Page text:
Last Night a DJ Saved My LifeAlthough rave culture today differs vastly than it did a dozen years ago, there’s still hasn’t been a better electronic act to define the scene than The Crystal Method. The group’s debut album Vegas changed the music scene with its medley of hip-hop and funk over rock n’ roll beats in 1997, and its musical impact still resonates in many genres today.

While people might know the duo best from hits like “Trip Like I Do,” their recent single “Sine Language” with party rockers LMFAO, is an example of how they have  kept in touch with the evolving scene while still paying homage to their original sound. SF Station got a chance to speak with Ken B Jordan about it all. Playing a DJ set at Ruby Skye, see and hear what’s been on their radar on April 8th.

[Photo by Maura Lanahan]

How do you guys manage to stay relevant in an ever-changing world of revolving genres?

We’re inspired by music we’ve listened to growing up and simply solid club music with all the elements we like, like distortion, big drums, deep bass and harmonics. If we tried to chase every new fad, like make a trance or a tech-house song, and try to keep up with what currently was hot, we would fall behind and lose our way.

From the beginning, we have had our sound and what we do best, so we try to stick with that. We try to work with different people to make thing interesting, but most of our sound is rooted in hip-hop, rock and old funk.

Your latest single is a collaboration with LMFAO. That’s quite a departure from your previous sounds, since they are quite the poppy-rap group.

KJ: The first song I heard from them was that Miami song, and that was three years ago. We invited them over to the studio and in two visits we got to working on something. We played them a few things, and they liked the darker tracks we played for them. I thought it would be interesting to see what they sounded like over something less poppy. They’re great guys, and we’re happy for their success.

In the past 5 years, much of your production has been by commission, from London to Nike to the XGames the movie. How do you approach this type of project versus creating an album from scratch?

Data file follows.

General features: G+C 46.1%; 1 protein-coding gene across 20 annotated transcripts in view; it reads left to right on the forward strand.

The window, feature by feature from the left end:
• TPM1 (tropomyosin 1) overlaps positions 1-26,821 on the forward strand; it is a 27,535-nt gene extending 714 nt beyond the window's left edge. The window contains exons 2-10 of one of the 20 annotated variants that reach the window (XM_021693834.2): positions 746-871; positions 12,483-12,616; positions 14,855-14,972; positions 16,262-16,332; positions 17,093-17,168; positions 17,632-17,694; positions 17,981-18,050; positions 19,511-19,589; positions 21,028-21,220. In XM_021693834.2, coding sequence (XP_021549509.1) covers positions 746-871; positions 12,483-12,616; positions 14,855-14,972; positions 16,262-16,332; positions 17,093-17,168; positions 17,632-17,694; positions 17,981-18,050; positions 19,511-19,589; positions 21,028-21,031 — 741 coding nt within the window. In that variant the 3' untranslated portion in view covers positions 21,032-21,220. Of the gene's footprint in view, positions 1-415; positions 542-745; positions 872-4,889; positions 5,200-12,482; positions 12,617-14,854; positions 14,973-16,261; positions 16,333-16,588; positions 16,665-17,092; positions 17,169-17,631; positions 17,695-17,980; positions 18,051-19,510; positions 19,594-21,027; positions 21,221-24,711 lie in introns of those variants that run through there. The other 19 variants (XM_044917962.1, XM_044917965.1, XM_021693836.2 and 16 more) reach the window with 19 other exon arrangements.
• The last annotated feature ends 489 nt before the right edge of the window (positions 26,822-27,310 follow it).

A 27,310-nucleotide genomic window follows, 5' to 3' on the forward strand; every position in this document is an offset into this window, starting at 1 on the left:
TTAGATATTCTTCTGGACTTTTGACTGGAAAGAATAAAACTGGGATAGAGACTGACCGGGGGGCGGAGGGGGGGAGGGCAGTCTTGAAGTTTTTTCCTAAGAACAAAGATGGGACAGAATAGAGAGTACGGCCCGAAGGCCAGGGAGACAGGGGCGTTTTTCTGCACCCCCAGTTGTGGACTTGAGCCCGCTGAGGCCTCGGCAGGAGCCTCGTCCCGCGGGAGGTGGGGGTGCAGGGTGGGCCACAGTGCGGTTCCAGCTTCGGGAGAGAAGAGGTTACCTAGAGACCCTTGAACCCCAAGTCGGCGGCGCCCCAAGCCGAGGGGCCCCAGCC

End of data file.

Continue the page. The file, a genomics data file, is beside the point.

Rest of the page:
We have a great deal of fun doing other things besides making albums. Right now we’re working on a project for a big movie that comes out this year. We’ve done video games and scored a movie. It’s a challenge to do something that doesn’t normally come easy, and we find challenges make things a lot more rewarding in the end. If we find something that’s different from what we’re used to and we have success with it, we have a great time. We’ll still be making albums and singles and all that dance stuff, but lately we’ve had lots of opportunities to branch out and do new things.

I see you guys have also done a remix on the Tron Remix soundtrack.

That was interesting. We got to choose a song we wanted to do, and normally that freedom doesn’t come with a remix. We had a few days to put that one out and everyone seemed to like it.

What did you think of the movie?

You know, I have not seen the movie. Isn’t that ridiculous? I did see the original one, which I’m sure is quite a different movie. But we had a great deal of fun working on the remix for the soundtrack.

Being such huge part of the rave scene and seeing that SF is a mecca of the rave culture, do you think it’s changed a lot? It’s been quite the source of controversy here.

Definitely, especially with all the difficulties of recent events. It’s made the rave culture difficult to enjoy. A lot of people lose track of the music and do things they shouldn’t be doing, but then again, they would be doing those things at home. I find that if you give people a place they can go and enjoy themselves, most people would do the right thing.

It’s easy to put raves at the Cow Palace on the news with all the eye candy that’s provided, and for all-the-stay at home viewers to shake their finger at. I find that big acts like DeadMAu5 and The Chemical Brothers that do legitimate shows, still manage to incorporate that rave aspect into their shows. It’s hard to ever imagine it disappearing again like it did a few years ago.

You guys will be at Ruby Skye doing a DJ set. Since you’ve been dubbed “one of the best live dance acts,” how do you approach DJ sets?

The one thing about playing a place like Ruby Skye is that they have an established reputation where people’s money is well spent. That part is nice not to worry about. We get there, get a couple drinks, and get into the night. We make a living playing music, so we try not to take that for granted. We’ll be playing some new things we’ve been working on, some remixes of some new tracks, and it’s definitely one of our places to play. San Francisco has been one of our favorite places to play since 1996, so we’re looking forward to it.

The Crystal Method performs at Ruby Skye on April 8th. Tickets are $30.